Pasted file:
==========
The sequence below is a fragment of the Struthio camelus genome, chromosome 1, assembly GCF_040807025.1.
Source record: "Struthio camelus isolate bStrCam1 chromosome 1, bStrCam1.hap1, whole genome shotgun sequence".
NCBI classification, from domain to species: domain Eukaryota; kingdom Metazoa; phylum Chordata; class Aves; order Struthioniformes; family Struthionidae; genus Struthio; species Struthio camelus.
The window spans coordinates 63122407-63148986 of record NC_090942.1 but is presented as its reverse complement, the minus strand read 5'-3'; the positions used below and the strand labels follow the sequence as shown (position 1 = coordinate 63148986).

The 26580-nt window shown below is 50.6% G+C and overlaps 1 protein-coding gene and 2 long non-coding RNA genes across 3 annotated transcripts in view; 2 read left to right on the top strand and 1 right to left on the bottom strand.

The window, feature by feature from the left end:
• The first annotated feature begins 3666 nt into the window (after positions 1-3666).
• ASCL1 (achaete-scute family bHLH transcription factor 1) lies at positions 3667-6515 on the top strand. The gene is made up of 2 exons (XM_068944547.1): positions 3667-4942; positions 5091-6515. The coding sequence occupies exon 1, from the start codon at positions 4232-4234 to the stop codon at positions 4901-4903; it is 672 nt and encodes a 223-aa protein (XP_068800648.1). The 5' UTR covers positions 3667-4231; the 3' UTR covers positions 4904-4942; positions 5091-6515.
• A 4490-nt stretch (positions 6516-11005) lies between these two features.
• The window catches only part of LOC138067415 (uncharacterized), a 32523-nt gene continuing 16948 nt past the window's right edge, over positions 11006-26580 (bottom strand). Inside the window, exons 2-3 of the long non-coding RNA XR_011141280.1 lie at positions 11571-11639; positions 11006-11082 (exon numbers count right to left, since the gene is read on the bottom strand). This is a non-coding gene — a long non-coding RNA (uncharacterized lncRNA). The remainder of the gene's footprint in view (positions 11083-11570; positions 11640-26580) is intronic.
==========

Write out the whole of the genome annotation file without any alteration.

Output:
The sequence below is a fragment of the Struthio camelus genome, chromosome 1, assembly GCF_040807025.1.
Source record: "Struthio camelus isolate bStrCam1 chromosome 1, bStrCam1.hap1, whole genome shotgun sequence".
NCBI classification, from domain to species: domain Eukaryota; kingdom Metazoa; phylum Chordata; class Aves; order Struthioniformes; family Struthionidae; genus Struthio; species Struthio camelus.
The window spans coordinates 63122407-63148986 of record NC_090942.1 but is presented as its reverse complement, the minus strand read 5'-3'; the positions used below and the strand labels follow the sequence as shown (position 1 = coordinate 63148986).

The 26580-nt window shown below is 50.6% G+C and overlaps 1 protein-coding gene and 2 long non-coding RNA genes across 3 annotated transcripts in view; 2 read left to right on the top strand and 1 right to left on the bottom strand.

The window, feature by feature from the left end:
• The first annotated feature begins 3666 nt into the window (after positions 1-3666).
• ASCL1 (achaete-scute family bHLH transcription factor 1) lies at positions 3667-6515 on the top strand. The gene is made up of 2 exons (XM_068944547.1): positions 3667-4942; positions 5091-6515. The coding sequence occupies exon 1, from the start codon at positions 4232-4234 to the stop codon at positions 4901-4903; it is 672 nt and encodes a 223-aa protein (XP_068800648.1). The 5' UTR covers positions 3667-4231; the 3' UTR covers positions 4904-4942; positions 5091-6515.
• A 4490-nt stretch (positions 6516-11005) lies between these two features.
• The window catches only part of LOC138067415 (uncharacterized), a 32523-nt gene continuing 16948 nt past the window's right edge, over positions 11006-26580 (bottom strand). Inside the window, exons 2-3 of the long non-coding RNA XR_011141280.1 lie at positions 11571-11639; positions 11006-11082 (exon numbers count right to left, since the gene is read on the bottom strand). This is a non-coding gene — a long non-coding RNA (uncharacterized lncRNA). The remainder of the gene's footprint in view (positions 11083-11570; positions 11640-26580) is intronic.